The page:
At the end of each mission, players are graded with how fast they completed the mission and how many points were scored. By returning to the garage which serves as your home base, a couple of options become available. You can choose to go on another mission but depending on how many you completed, a rival may appear and challenge you. Multiple rivals will appear over the course of time and will join your crew if you can best them. Boiling down to two types of challenges, one tests your trick combo skills by having you mimic the rival’s moves. The other test is a simple race to see who can tag a location first. Once they join the GG’s, that rival becomes a playable character. Other than completing levels, the artist in you can explore the graffiti section. Here is where players can edit which graffiti they use or get creative to make their own. For those of you that just want to sit back and listen to music, the radio section is for you. Compiling all the music into one spot, players can shift through to find their favorite or just listen to the entire thing.
There is even a section for players to compare scores with friends and the rest of the online community via online leaderboards. While Jet Set Radio doesn’t offer much in regards to substance, it makes up for it in style. Known for spearheading the use of cel-shaded graphics in games, the beauty of Jet Set Radio still shines just as brightly as it did back in 2000. The art style is quite unique and a real treat for the eyes; even compared to today’s games. For those of you that haven’t seen the HD version of Jet Set Radio in action, I can assure you the HD facelift is a welcomed addition. The smooth and crisp graphics flow well in motion with little to no lag time. To this day, the soundtrack still manages to have me bumping and grooving in my chair as I skate around town. Artist names like Guitar Vader, Deavid Soul and Hideki Naganuma meant nothing to me until I played JSR. Now? Now, the entire soundtrack has been downloaded onto my iPod along with the soundtrack from JSRF. Games like Jet Set Radio are few and far apart; I’m just glad I had the opportunity to experience it.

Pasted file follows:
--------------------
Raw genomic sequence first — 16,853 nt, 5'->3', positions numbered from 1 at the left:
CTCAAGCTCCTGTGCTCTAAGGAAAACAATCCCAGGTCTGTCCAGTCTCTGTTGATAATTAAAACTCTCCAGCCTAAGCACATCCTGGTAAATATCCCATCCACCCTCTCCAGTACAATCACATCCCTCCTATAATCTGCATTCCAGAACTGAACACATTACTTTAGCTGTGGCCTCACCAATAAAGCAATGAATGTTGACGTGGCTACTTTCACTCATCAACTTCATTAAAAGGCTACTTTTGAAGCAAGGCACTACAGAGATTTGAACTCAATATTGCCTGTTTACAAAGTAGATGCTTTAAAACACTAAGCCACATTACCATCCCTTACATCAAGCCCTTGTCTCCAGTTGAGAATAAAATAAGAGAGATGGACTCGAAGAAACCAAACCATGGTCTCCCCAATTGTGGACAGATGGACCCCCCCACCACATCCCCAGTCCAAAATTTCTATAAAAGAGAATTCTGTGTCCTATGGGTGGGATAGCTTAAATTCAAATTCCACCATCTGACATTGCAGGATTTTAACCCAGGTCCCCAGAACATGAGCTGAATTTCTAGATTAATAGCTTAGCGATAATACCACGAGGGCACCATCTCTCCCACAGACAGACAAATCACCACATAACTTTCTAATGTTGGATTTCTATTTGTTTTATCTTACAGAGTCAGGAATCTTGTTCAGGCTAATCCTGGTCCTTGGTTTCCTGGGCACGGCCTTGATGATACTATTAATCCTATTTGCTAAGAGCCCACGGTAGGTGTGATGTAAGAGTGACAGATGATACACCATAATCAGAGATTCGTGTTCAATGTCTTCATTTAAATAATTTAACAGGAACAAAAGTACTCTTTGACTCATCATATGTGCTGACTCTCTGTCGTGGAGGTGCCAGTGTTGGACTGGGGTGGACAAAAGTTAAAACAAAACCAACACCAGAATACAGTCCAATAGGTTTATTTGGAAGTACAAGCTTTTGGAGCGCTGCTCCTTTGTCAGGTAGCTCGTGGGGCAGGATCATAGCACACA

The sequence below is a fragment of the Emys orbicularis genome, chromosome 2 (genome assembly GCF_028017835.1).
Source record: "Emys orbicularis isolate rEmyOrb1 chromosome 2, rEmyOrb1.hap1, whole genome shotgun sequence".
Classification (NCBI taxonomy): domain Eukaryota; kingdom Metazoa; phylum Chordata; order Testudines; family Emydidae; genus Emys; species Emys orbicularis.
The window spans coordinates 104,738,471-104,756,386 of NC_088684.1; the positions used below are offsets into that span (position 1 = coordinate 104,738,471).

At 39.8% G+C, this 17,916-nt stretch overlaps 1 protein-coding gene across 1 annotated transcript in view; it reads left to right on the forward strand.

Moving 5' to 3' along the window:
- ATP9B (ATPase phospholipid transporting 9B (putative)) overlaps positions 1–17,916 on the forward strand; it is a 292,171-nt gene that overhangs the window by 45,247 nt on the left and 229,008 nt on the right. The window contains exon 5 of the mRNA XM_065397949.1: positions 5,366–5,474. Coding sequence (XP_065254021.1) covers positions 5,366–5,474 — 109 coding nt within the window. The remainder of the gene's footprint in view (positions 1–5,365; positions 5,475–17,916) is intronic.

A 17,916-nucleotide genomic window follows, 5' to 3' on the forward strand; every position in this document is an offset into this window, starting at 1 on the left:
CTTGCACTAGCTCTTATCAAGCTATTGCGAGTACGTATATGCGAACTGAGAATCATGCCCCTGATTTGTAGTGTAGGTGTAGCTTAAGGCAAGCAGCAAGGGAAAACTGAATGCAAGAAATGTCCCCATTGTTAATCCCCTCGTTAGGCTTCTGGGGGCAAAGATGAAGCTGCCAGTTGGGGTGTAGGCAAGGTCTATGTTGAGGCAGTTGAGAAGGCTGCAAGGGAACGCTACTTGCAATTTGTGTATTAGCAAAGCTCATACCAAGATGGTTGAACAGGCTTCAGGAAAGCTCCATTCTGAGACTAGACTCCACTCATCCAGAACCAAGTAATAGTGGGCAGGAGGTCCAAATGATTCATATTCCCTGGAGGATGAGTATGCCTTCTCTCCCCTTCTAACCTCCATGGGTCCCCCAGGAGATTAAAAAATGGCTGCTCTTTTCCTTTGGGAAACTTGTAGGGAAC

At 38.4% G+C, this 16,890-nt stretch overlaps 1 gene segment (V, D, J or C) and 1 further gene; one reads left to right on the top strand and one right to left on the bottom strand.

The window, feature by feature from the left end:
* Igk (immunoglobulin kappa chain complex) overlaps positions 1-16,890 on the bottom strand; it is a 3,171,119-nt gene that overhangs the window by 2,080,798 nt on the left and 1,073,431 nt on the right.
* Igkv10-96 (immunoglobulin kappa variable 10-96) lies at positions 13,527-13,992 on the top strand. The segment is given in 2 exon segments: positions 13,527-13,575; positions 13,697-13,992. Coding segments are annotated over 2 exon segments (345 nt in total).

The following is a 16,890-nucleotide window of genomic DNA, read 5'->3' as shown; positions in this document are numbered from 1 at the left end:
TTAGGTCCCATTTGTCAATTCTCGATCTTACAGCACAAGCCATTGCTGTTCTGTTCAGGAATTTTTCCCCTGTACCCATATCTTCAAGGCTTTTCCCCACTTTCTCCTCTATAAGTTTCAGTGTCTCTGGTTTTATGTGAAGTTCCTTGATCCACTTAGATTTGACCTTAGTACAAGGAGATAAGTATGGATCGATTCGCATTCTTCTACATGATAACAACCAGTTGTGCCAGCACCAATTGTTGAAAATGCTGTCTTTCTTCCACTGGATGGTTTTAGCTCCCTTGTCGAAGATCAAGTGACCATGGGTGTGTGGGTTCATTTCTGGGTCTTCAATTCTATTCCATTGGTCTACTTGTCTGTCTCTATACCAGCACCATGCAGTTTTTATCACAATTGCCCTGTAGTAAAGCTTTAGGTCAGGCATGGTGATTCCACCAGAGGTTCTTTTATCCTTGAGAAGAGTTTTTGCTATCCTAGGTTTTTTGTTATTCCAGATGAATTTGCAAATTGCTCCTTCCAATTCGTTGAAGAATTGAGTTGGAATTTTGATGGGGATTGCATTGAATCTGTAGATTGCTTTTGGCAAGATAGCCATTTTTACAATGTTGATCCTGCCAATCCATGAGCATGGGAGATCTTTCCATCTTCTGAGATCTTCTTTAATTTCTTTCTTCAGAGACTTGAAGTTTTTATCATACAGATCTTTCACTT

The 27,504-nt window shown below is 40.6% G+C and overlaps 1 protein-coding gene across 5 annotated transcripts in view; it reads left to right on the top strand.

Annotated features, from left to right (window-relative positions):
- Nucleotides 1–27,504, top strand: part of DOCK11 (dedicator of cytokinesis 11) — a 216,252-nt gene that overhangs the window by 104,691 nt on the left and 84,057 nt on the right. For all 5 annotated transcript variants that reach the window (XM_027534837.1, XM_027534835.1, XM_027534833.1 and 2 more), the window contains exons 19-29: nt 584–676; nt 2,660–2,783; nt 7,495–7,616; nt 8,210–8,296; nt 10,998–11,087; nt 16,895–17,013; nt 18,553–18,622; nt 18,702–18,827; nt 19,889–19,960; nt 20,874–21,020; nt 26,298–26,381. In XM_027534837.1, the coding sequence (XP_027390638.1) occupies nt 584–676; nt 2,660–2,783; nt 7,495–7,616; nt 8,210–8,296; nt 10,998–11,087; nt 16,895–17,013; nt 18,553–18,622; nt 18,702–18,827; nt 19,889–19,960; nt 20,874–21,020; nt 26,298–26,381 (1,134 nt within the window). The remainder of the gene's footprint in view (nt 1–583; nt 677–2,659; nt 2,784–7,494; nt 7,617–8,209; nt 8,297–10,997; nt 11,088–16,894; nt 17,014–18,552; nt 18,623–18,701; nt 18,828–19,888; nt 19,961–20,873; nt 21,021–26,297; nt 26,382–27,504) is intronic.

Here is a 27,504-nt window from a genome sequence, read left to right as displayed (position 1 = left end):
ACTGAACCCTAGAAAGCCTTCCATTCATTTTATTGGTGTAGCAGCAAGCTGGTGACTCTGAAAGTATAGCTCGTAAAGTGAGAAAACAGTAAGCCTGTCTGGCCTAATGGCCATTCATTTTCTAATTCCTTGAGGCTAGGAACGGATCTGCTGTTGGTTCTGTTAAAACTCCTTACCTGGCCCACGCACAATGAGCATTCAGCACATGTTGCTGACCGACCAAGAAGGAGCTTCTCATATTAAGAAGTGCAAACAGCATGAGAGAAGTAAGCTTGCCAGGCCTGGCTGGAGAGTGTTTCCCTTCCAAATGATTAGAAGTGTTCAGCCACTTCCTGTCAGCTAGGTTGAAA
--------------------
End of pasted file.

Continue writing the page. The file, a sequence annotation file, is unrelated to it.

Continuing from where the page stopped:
I understand the game isn’t for everyone because I encountered some issues that could be considered “gamebreaking” to others. For example, the biggest issue I have with JSR is the camera. Considering how the game requires players to make skillful jumps and grinds, not having a camera that works properly can become annoying to say the least. Controlling your character feels stiff and at times, the controls don’t response so well. Also, players might have to redo a level two and three times before they figure out what to do. Jet Set Radio has some issues but if players can look past those ugly points, they’ll discover a simply beautiful and funky adventure.
- Simple pick up and play game
- Gorgeous graphics made better thanks to HD
- Amazing soundtrack
- The learning curve might discourage some people
- Terrible camera
- Stiff controls
JSR may just be one of those wacky Japanese titles but it certainly has charm to it. While everyone may not see it, those of us who do have come to appreciate the game and accept it. Now all we have to do is wait and see if Sega will release an HD version of Jet Set Radio Future one day. Remember to keep those fingers crossed!
Value Verdict: Test the trail first. If you enjoyed the demo then the 10 bucks is worth it. If you didn’t like, obviously wait for a price reduction.
Fans of Jet Set Radio, do you feel the HD version stayed true to the original? And for those of you who haven’t played JSR, would you be willing to give it a shot?